The Grey is a relentlessly brooding film which provides the protagonists (and us) with little release from the terrifying situation that they find themselves faced with. This is a film that clearly demonstrates that a horror film can be all the more effective for being rooted in reality, rather than a world where, say, a terrifying man hunts you in your dreams.
The film charts the struggle for survival that occurs when an airplane carrying oil workers crashes in the Alaskan wilderness. Those who survive the crash find themselves fighting for their lives against an indifferent force of nature – wolves.
The man vs. wild elements here really worked for me. The wolves are an unpredictable foe that can be fought, but not defeated. The director, whose work up until now has been no indication that he had such a well-balanced film in him, wisely chose to leave much hidden. The wolves are only clearly visible on a few occasions, the rest of the time being masked by shadow or camera angle.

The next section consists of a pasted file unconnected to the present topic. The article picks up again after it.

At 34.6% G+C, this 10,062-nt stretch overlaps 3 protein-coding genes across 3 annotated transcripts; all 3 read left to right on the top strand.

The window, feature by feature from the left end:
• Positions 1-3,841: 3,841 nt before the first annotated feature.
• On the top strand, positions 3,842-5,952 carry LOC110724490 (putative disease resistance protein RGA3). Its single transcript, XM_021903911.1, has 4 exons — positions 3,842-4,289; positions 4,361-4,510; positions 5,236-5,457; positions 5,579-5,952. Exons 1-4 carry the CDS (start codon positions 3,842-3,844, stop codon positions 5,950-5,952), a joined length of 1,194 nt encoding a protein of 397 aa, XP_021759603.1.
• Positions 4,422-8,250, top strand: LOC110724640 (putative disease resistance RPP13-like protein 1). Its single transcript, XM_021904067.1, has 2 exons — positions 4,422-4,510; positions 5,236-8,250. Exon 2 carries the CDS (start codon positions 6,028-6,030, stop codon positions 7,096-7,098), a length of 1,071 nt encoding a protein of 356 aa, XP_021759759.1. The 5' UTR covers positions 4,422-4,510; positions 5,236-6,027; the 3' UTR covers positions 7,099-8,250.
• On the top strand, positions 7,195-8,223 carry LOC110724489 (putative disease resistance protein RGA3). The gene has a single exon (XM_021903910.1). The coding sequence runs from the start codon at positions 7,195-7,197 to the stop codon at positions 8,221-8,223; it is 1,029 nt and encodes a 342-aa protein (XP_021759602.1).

The motivations of the wolves are unknowable (beyond the basic exposition given my Liam Neeson’s Ottway) and its their relentless, yet chillingly organised, process of attrition that provides the focus of the fear they create.
Above all else, The Grey is just a compelling and exciting film. The relentless pace ensures that the film never drifts into depression yet it doesn’t get in the way of some effective, economical character-development. From the moment the plane crashes, it feels as though the characters are constantly hunted in a realistic, yet entertaining, way.